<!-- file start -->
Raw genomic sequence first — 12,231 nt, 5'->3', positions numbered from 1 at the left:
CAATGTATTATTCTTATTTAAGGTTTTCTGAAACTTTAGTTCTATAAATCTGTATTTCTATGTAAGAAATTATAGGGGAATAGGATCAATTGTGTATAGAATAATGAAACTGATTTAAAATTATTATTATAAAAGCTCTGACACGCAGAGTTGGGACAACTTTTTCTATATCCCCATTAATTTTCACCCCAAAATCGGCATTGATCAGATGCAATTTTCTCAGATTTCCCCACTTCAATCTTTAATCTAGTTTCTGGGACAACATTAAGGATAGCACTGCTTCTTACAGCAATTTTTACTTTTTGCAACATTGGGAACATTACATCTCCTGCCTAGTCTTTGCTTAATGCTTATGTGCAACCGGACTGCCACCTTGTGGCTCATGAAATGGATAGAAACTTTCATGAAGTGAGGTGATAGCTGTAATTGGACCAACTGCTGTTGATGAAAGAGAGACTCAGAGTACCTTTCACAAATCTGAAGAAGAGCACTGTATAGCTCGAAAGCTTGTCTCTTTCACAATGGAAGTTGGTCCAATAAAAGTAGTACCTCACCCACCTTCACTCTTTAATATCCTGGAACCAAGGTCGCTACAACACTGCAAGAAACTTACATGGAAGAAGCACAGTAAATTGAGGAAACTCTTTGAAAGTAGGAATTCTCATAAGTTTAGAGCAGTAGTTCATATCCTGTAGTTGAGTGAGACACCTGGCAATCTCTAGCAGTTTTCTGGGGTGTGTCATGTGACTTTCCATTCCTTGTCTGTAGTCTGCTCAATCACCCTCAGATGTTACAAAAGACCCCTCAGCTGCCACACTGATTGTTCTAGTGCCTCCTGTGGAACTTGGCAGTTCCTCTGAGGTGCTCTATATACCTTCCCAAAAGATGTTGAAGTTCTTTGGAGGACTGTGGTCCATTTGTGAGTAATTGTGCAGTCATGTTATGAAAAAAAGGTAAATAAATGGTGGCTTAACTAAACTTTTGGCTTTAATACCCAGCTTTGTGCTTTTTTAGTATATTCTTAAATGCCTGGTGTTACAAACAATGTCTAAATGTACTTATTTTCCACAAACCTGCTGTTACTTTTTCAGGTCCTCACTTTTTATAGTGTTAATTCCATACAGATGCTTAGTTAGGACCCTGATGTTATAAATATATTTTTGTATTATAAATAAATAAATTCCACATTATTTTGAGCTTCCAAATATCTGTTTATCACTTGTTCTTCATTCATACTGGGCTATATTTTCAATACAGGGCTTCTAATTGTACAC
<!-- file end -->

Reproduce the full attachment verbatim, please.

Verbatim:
Raw genomic sequence first — 12,231 nt, 5'->3', positions numbered from 1 at the left:
CAATGTATTATTCTTATTTAAGGTTTTCTGAAACTTTAGTTCTATAAATCTGTATTTCTATGTAAGAAATTATAGGGGAATAGGATCAATTGTGTATAGAATAATGAAACTGATTTAAAATTATTATTATAAAAGCTCTGACACGCAGAGTTGGGACAACTTTTTCTATATCCCCATTAATTTTCACCCCAAAATCGGCATTGATCAGATGCAATTTTCTCAGATTTCCCCACTTCAATCTTTAATCTAGTTTCTGGGACAACATTAAGGATAGCACTGCTTCTTACAGCAATTTTTACTTTTTGCAACATTGGGAACATTACATCTCCTGCCTAGTCTTTGCTTAATGCTTATGTGCAACCGGACTGCCACCTTGTGGCTCATGAAATGGATAGAAACTTTCATGAAGTGAGGTGATAGCTGTAATTGGACCAACTGCTGTTGATGAAAGAGAGACTCAGAGTACCTTTCACAAATCTGAAGAAGAGCACTGTATAGCTCGAAAGCTTGTCTCTTTCACAATGGAAGTTGGTCCAATAAAAGTAGTACCTCACCCACCTTCACTCTTTAATATCCTGGAACCAAGGTCGCTACAACACTGCAAGAAACTTACATGGAAGAAGCACAGTAAATTGAGGAAACTCTTTGAAAGTAGGAATTCTCATAAGTTTAGAGCAGTAGTTCATATCCTGTAGTTGAGTGAGACACCTGGCAATCTCTAGCAGTTTTCTGGGGTGTGTCATGTGACTTTCCATTCCTTGTCTGTAGTCTGCTCAATCACCCTCAGATGTTACAAAAGACCCCTCAGCTGCCACACTGATTGTTCTAGTGCCTCCTGTGGAACTTGGCAGTTCCTCTGAGGTGCTCTATATACCTTCCCAAAAGATGTTGAAGTTCTTTGGAGGACTGTGGTCCATTTGTGAGTAATTGTGCAGTCATGTTATGAAAAAAAGGTAAATAAATGGTGGCTTAACTAAACTTTTGGCTTTAATACCCAGCTTTGTGCTTTTTTAGTATATTCTTAAATGCCTGGTGTTACAAACAATGTCTAAATGTACTTATTTTCCACAAACCTGCTGTTACTTTTTCAGGTCCTCACTTTTTATAGTGTTAATTCCATACAGATGCTTAGTTAGGACCCTGATGTTATAAATATATTTTTGTATTATAAATAAATAAATTCCACATTATTTTGAGCTTCCAAATATCTGTTTATCACTTGTTCTTCATTCATACTGGGCTATATTTTCAATACAGGGCTTCTAATTGTACAC